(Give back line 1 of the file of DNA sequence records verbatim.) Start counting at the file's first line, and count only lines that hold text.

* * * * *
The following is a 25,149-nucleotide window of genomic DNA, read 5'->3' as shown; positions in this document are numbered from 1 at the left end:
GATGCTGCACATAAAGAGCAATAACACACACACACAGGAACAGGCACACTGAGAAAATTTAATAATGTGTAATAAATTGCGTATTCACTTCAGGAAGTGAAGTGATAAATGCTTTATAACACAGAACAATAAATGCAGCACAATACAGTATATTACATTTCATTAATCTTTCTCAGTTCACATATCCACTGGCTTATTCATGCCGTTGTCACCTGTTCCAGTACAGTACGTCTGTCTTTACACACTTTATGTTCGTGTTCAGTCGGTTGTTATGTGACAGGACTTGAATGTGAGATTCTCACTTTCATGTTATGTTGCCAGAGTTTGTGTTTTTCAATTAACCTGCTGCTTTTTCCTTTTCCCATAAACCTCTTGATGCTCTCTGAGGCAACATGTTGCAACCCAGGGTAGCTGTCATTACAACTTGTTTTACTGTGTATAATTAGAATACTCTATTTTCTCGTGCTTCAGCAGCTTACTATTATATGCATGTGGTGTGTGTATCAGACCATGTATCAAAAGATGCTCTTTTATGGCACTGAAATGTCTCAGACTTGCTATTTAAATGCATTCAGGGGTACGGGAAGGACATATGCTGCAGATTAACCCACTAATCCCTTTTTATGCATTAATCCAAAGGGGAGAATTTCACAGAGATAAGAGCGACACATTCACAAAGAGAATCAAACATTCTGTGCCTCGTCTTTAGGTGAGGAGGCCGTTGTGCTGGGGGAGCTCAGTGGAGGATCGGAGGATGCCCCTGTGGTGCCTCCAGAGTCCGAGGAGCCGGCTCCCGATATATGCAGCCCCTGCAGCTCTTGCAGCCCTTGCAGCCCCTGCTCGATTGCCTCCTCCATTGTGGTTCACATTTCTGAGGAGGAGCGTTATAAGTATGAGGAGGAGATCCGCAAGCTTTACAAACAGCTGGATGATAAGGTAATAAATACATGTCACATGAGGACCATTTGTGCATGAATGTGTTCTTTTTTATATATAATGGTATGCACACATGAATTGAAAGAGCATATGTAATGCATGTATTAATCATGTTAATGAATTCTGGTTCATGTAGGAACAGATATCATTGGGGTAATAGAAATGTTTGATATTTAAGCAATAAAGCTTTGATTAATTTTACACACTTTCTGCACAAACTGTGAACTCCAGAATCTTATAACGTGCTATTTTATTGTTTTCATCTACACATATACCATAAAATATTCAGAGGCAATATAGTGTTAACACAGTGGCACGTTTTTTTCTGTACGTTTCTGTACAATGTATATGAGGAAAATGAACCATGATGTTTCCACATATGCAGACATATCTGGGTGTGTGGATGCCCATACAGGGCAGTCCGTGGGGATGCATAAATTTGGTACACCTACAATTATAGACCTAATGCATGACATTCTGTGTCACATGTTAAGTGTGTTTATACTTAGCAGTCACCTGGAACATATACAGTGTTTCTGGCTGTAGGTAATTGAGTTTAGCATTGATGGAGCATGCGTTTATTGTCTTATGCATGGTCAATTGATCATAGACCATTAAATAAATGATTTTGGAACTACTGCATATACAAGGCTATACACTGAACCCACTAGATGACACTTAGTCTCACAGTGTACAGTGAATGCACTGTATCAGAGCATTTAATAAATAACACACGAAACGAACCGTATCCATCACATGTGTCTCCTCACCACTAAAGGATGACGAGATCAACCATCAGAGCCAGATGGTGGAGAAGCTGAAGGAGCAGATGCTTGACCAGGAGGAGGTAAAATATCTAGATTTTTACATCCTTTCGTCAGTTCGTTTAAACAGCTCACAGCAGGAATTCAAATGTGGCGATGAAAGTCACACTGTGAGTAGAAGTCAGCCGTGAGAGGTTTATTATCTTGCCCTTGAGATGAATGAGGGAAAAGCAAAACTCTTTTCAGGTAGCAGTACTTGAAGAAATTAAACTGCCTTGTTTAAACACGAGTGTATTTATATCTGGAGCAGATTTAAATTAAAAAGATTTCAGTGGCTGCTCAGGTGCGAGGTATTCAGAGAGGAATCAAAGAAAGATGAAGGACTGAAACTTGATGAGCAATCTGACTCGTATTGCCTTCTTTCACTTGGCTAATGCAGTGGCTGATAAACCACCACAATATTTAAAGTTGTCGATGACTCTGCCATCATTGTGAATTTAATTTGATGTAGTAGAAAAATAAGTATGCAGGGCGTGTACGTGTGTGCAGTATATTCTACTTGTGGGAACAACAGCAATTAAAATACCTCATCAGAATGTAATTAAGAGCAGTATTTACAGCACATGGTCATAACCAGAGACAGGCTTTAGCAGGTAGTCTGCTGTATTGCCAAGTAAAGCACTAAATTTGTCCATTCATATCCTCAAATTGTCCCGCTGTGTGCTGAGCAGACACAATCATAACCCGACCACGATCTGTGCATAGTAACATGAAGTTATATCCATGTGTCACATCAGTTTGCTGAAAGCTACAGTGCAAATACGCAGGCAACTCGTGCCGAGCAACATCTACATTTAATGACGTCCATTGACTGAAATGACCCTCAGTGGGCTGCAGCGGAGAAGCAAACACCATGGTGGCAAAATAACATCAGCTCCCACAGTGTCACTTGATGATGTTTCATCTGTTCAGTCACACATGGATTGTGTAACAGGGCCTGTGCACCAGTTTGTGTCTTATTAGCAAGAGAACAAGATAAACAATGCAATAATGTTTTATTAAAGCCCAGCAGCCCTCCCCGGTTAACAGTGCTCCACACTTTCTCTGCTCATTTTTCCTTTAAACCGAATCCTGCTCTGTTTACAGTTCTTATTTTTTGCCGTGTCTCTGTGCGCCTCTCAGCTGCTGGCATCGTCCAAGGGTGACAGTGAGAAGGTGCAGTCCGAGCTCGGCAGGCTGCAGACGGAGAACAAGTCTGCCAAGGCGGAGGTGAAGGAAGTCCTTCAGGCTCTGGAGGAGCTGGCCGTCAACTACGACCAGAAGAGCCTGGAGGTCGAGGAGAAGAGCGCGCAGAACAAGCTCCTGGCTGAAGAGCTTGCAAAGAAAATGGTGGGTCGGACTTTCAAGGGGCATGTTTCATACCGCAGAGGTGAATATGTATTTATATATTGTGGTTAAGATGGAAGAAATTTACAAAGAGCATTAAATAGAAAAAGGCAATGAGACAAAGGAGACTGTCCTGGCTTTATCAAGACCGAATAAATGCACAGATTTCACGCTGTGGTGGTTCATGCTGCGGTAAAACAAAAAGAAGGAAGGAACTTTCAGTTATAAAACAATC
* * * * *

The following is a 25,149-nucleotide window of genomic DNA, read 5'->3' as shown; positions in this document are numbered from 1 at the left end: